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How an Insurance Policy Works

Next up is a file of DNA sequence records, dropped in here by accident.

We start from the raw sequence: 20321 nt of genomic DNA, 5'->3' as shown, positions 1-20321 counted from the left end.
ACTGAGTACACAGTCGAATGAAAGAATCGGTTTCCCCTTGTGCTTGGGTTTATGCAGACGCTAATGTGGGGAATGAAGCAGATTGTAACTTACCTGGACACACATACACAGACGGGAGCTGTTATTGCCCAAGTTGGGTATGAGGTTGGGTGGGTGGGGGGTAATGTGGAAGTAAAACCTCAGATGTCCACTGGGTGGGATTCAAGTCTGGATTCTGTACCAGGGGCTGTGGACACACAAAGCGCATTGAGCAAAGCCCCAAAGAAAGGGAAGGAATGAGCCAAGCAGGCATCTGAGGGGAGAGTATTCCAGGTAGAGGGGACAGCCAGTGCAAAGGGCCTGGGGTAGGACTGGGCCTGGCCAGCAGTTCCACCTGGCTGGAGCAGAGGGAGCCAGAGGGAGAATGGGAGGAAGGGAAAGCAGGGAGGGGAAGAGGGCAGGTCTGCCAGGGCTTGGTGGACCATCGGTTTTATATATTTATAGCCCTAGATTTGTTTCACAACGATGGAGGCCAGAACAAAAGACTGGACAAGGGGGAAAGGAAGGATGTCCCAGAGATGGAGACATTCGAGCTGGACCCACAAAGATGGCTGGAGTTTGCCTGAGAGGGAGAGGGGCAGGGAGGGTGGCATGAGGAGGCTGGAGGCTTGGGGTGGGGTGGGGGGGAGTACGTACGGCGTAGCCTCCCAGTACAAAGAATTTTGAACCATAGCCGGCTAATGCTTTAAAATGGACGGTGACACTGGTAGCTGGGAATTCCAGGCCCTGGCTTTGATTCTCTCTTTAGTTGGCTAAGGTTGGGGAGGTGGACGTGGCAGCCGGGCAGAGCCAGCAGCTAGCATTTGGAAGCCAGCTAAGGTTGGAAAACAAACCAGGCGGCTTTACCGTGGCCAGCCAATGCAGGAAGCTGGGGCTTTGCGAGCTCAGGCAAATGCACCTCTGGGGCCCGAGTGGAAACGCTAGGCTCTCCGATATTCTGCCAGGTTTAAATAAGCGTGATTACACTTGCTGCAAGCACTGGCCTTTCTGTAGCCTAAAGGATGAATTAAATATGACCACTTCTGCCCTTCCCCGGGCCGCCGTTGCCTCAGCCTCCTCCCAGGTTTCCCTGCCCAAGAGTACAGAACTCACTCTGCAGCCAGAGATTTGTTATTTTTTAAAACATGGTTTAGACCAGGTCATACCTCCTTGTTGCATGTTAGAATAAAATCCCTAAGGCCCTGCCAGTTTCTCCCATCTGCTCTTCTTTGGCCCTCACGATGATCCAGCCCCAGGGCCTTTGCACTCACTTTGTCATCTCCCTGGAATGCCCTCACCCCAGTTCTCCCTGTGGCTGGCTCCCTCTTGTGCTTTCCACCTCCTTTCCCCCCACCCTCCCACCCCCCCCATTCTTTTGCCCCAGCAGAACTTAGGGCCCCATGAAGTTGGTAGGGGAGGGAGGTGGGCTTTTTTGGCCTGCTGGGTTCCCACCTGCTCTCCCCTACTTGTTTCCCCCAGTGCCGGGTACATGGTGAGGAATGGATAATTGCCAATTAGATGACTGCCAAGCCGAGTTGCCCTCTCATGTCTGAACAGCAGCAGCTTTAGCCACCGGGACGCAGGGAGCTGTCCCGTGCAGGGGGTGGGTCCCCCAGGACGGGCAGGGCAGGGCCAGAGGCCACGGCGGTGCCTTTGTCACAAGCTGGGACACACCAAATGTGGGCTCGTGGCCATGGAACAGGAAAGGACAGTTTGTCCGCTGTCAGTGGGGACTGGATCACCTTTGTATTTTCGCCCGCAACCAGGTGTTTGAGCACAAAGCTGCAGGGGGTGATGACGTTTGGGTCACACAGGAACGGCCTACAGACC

Insurance is synonymous to a lot of people sharing risks of losses expected from a supposed accident. Here, the costs of the losses will be borne by all the insurers. For example, if Mr. Adam buys a new car and wishes to insure the vehicle against any expected accidents. He will buy an insurance policy from an insurance company through an insurance agent or insurance broker by paying a specific amount of money, called premium, to the insurance company. The moment Mr. Adam pay the premium, the insurer (i.e. the insurance company) issue an insurance policy, or contract paper, to him. In this policy, the insurer analyses how it will pay for all or part of the damages/losses that may occur on Mr. Adam's car. However, just as Mr. Adam is able to buy an insurance policy and is paying to his insurer, a lot of other people in thousands are also doing the same thing. Any one of these people who are insured by the insurer is referred to as insured. Normally, most of these people will never have any form of accidents and hence there will be no need for the insurer to pay them any form of compensation. If Mr. Adam and a very few other people has any form of accidents/losses, the insurer will pay them based on their policy. It should be noted that the entire premiums paid by these thousands of insured is so much more than the compensations to the damages/losses incurred by some few insured. Hence, the huge left-over money (from the premiums collected after paying the compensations) is utilized by the insurer as follows: 1. Some are kept as a cash reservoir. 2. Some are used as investments for more profit. 3. Some are used as operating expenses in form of rent, supplies, salaries, staff welfare etc. 4. Some are lent out to banks as fixed deposits for more profit etc. etc. Apart from the vehicle insurance taken by Mr. Adam on his new vehicle, he can also decide to insure himself. This one is extremely different because it involves a human life and is thus termed Life Insurance or Assurance. Life insurance (or assurance) is the insurance against against certainty or something that is certain to happen such as death, rather than something that might happen such as loss of or damage to property. The issue of life insurance is a paramount one because it concerns the security of human life and business. Life insurance offers real protection for your business and it also provides some sot of motivation for any skilled employees who decides to to join your organization. Life insurance insures the life of the policy holder and pays a benefit to the beneficiary. This beneficiary can be your business in the case of a key employee, partner, or co-owner. In some cases, the beneficiary may be one's next of kin or a near or distant relation. The beneficiary is not limited to one person; it depends on the policy holder. Life insurance policies exist in three forms: • Whole life insurance • Term Insurance • Endowment insurance • Whole Life Insurance In Whole Life Insurance (or Whole Assurance), the insurance company pays an agreed sum of money (i.e. sum assured) upon the death of the person whose life is insured. As against the logic of term life insurance, Whole Life Insurance is valid and it continues in existence as long as the premiums of the policy holders are paid. When a person express his wish in taking a Whole Life Insurance, the insurer will look at the person's current age and health status and use this data to reviews longevity charts which predict the person's life duration/life-span. The insurer then present a monthly/quarterly/bi-annual/annual level premium. This premium to be paid depends on a person's present age: the younger the person the higher the premium and the older the person the lower the premium. However, the extreme high premium being paid by a younger person will reduce gradually relatively with age over the course of many years. In case you are planning a life insurance, the insurer is in the best position to advise you on the type you should take. Whole life insurance exists in three varieties, as follow: variable life, universal life, and variable-universal life; and these are very good options for your employees to consider or in your personal financial plan. Term Insurance In Term Insurance, the life of the policy-holder is insured for a specific period of time and if the person dies within the period the insurance company pays the beneficiary. Otherwise, if the policy-holder lives longer than the period of time stated in the policy, the policy is no longer valid. In a simple word, if death does not occur within stipulated period, the policy-holder receives nothing. For example, Mr. Adam takes a life policy for a period of not later than the age of 60. If Mr. Adam dies within the age of less than 60 years, the insurance company will pay the sum assured. If Mr. Adam's death does not occur within the stated period in the life policy (i.e. Mr. Adam lives up to 61 years and above), the insurance company pays nothing no matter the premiums paid over the term of the policy. Term assurance will pay the policy holder only if death occurs during the "term" of the policy, which can be up to 30 years. Beyond the "term", the policy is null and void (i.e. worthless). Term life insurance policies are basically of two types: o Level term: In this one, the death benefit remains constant throughout the duration of the policy. o Decreasing term: Here, the death benefit decreases as the course of the policy's term progresses. It should be note that Term Life Insurance can be used in a debtor-creditor scenario. A creditor may decide to insure the life of his debtor for a period over which the debt repayment is expected to be completed, so that if the debtor dies within this period, the creditor (being the policy-holder) gets paid by the insurance company for the sum assured). Endowment Life Insurance In Endowment Life Insurance, the life of the policy holder is insured for a specific period of time (say, 30 years) and if the person insured is still alive after the policy has timed out, the insurance company pays the policy-holder the sum assured. However, if the person assured dies within the "time specified" the insurance company pays the beneficiary. For example, Mr. Adam took an Endowment Life Insurance for 35 years when he was 25 years of age. If Mr. Adam is lucky to attain the age of 60 (i.e. 25 + 35), the insurance company will pay the policy-holder (i.e. whoever is paying the premium, probably Mr. Adam if he is the one paying the premium) the sum assured. However, if Mr. Adam dies at the age of 59 years before completing the assured time of 35 years, his sum assured will be paid to his beneficiary (i.e. policy-holder). In case of death, the sum assured is paid at the age which Mr. Adam dies. David Mog is the owner of the blog http://insurancefarmland.blogspot.com/ and he is giving you as a reader the right to use this writeup as you deem fit in your research work on the basis that the blog link and the contents will not be tampered with but will remain as it is without being edited. I am a Mathematician by profession. I studied in Ontario, Canada. For the past 15 years, I've been almost all over the globe in my consultancy jobs. I specialize in Research & Development that deals with the design of computer programs in solving a specific problems. Specifically, I was one-time an Insurance Salesman before I went for my college education. So, all the pros and cons of Insurance world are well known to me like the lines on my palms. I've been to Japan, South Korea, Australia, England, Netherlands, South Africa, Egypt, just to mention a few. Right now, I have a current project I'm handling in Ghana, where I am presently staying.